Plant memories for your children, grandchildren

December 3, 2009

by Suzann Herricks, Victoria County Master Gardener

edited by Charla Borchers Leon
Victoria County Master Gardener
Fruits and nuts grown in the area provide tasteful ingredients for recipes, as well as colorful additions for holiday decorating. Shown are the yellow - orange satsumas, lemons and smaller kumquats (on green foliage), along with a variety of pecans.
The holiday season is a time for enjoying fruits and nuts of the edible variety.

Magazines and newspapers tempt us with recipes to try and decorations to make using a variety of produce. Wouldn't it be great to be able to harvest some of the fresh ingredients from your own yard?

Citrus trees can add long-lasting beauty to the landscape and provide wonderful fragrance during bloom times.

Our state tree, the pecan, can provide shade for the summer and offer those pesky squirrels an alternate food source other than your birdseed.

South Texas residents are fortunate to live in an area where these can be grown locally.

Citrus Varieties

Which varieties should you try in the Victoria area?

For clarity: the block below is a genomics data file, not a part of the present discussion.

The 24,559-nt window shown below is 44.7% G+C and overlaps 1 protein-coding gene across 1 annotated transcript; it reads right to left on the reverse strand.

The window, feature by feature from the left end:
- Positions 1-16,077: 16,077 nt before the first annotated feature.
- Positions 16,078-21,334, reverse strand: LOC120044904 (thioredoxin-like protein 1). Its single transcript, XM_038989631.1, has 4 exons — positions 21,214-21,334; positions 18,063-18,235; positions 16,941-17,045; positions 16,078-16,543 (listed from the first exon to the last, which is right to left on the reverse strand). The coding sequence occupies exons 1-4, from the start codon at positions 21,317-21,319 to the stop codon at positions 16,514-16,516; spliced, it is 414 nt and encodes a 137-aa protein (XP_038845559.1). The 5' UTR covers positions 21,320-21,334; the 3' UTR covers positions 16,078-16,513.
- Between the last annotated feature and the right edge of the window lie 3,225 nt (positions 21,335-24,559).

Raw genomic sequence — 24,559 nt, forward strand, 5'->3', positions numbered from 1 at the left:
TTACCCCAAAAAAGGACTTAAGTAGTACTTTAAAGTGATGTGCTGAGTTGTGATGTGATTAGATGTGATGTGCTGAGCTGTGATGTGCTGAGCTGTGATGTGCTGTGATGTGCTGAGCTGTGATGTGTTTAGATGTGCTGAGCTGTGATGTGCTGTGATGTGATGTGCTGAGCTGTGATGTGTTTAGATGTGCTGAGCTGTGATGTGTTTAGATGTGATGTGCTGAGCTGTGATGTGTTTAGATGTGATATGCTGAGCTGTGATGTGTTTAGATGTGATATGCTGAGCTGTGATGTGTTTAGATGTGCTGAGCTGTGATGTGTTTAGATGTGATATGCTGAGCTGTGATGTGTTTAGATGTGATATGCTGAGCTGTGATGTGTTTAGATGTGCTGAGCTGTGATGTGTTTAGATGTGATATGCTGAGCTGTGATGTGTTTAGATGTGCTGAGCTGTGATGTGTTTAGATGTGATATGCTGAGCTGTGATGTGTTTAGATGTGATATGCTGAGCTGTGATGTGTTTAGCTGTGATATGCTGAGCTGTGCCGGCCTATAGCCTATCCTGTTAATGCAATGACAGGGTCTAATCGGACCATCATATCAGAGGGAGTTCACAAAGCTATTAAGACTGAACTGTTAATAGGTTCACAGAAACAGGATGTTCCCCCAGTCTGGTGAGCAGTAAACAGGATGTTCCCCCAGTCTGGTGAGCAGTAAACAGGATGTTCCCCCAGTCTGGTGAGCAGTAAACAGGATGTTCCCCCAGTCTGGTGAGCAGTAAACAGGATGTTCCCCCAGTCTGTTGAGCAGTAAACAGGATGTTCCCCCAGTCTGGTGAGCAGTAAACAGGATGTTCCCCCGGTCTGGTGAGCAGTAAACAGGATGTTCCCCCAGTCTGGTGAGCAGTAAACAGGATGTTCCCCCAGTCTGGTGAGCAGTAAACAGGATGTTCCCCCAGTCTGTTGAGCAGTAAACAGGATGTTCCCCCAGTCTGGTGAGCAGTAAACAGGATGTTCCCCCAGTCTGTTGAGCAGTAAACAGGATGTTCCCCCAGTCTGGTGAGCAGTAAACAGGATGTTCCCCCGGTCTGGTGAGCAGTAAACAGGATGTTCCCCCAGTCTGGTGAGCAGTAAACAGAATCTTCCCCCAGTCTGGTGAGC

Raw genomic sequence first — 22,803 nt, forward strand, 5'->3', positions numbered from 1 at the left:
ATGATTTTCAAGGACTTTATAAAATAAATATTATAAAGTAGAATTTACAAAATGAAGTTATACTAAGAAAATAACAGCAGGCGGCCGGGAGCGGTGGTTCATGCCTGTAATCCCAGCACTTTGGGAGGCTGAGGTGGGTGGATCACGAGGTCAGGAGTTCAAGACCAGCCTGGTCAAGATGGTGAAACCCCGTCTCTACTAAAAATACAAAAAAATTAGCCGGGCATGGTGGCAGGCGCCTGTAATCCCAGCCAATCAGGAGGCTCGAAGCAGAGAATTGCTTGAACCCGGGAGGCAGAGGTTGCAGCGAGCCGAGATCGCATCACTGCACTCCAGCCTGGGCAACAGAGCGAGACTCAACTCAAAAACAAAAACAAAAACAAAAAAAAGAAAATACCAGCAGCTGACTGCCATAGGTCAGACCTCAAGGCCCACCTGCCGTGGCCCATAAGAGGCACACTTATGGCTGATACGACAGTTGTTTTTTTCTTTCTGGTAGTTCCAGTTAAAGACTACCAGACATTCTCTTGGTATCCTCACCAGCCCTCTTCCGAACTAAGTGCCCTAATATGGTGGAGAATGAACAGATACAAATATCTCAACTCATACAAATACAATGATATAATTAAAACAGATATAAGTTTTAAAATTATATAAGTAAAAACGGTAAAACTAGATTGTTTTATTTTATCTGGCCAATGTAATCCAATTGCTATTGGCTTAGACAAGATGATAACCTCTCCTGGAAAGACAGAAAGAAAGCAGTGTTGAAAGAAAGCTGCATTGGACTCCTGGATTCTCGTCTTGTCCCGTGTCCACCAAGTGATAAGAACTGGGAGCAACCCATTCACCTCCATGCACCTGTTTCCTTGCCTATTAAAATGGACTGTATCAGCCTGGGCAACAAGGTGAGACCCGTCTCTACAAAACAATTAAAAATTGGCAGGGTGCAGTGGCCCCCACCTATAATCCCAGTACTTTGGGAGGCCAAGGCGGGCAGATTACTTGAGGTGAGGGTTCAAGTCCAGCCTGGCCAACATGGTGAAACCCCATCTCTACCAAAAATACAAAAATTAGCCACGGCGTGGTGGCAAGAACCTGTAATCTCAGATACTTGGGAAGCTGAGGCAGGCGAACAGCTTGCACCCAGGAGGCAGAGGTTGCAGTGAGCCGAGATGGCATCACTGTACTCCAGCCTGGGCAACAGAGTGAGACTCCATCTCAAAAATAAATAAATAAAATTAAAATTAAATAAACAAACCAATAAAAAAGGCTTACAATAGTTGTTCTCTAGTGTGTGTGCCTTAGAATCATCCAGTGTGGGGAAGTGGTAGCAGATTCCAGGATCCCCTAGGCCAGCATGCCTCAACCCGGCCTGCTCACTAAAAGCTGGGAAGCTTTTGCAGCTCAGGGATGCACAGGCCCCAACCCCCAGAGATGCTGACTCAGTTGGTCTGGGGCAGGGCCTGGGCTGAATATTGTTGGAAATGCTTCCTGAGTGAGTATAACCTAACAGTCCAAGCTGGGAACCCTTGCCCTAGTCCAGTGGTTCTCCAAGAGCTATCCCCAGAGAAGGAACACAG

Owari satsuma is a cold-hardy, easy-to-peel mandarin. It produces a dwarf tree that yields high-quality fruit.

Two additional good satsuma varieties are Armstrong Early and Kimbrough. Victoria County Extension Agent Joe Janak shared his Armstrong satsumas with Master Gardener members a couple of years ago, and they were delicious. The satsuma mandarin, citrus reticulate, has been designated a Texas Superstar and is the most cold tolerant citrus for Texas.

Lemon varieties include Meyer and Ponderosa. The Meyer lemon (citrus meyeri) is a small, productive tree that is more cold-hardy than the common lemon. Fruit is produced throughout the year. Its juice makes delicious lemonade and pies, and it makes a good container plant.